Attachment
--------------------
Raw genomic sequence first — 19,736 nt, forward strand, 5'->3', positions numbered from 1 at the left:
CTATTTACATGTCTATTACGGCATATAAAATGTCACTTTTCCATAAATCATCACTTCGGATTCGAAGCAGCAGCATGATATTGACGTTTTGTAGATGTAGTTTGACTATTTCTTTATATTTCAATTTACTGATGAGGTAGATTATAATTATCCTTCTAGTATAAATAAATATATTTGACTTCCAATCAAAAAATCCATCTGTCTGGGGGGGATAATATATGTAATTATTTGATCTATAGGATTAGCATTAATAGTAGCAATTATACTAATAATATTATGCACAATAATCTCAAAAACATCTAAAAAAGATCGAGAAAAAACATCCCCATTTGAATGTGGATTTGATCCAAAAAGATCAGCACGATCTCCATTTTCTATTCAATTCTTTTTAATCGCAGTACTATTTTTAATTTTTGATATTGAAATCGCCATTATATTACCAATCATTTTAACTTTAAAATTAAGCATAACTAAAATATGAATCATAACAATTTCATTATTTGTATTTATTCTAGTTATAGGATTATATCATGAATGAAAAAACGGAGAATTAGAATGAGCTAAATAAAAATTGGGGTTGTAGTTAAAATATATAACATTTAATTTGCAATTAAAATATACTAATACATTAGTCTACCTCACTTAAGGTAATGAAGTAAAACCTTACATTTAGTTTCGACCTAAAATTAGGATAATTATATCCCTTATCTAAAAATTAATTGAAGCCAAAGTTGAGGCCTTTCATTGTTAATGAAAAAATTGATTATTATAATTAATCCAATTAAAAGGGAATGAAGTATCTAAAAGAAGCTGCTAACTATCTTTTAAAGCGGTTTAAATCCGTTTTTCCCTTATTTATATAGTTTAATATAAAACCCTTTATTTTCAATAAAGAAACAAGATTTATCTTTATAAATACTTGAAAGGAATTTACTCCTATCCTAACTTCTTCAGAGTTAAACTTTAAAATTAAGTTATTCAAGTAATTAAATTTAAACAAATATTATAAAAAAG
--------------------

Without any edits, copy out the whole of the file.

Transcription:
Raw genomic sequence first — 19,736 nt, forward strand, 5'->3', positions numbered from 1 at the left:
CTATTTACATGTCTATTACGGCATATAAAATGTCACTTTTCCATAAATCATCACTTCGGATTCGAAGCAGCAGCATGATATTGACGTTTTGTAGATGTAGTTTGACTATTTCTTTATATTTCAATTTACTGATGAGGTAGATTATAATTATCCTTCTAGTATAAATAAATATATTTGACTTCCAATCAAAAAATCCATCTGTCTGGGGGGGATAATATATGTAATTATTTGATCTATAGGATTAGCATTAATAGTAGCAATTATACTAATAATATTATGCACAATAATCTCAAAAACATCTAAAAAAGATCGAGAAAAAACATCCCCATTTGAATGTGGATTTGATCCAAAAAGATCAGCACGATCTCCATTTTCTATTCAATTCTTTTTAATCGCAGTACTATTTTTAATTTTTGATATTGAAATCGCCATTATATTACCAATCATTTTAACTTTAAAATTAAGCATAACTAAAATATGAATCATAACAATTTCATTATTTGTATTTATTCTAGTTATAGGATTATATCATGAATGAAAAAACGGAGAATTAGAATGAGCTAAATAAAAATTGGGGTTGTAGTTAAAATATATAACATTTAATTTGCAATTAAAATATACTAATACATTAGTCTACCTCACTTAAGGTAATGAAGTAAAACCTTACATTTAGTTTCGACCTAAAATTAGGATAATTATATCCCTTATCTAAAAATTAATTGAAGCCAAAGTTGAGGCCTTTCATTGTTAATGAAAAAATTGATTATTATAATTAATCCAATTAAAAGGGAATGAAGTATCTAAAAGAAGCTGCTAACTATCTTTTAAAGCGGTTTAAATCCGTTTTTCCCTTATTTATATAGTTTAATATAAAACCCTTTATTTTCAATAAAGAAACAAGATTTATCTTTATAAATACTTGAAAGGAATTTACTCCTATCCTAACTTCTTCAGAGTTAAACTTTAAAATTAAGTTATTCAAGTAATTAAATTTAAACAAATATTATAAAAAAG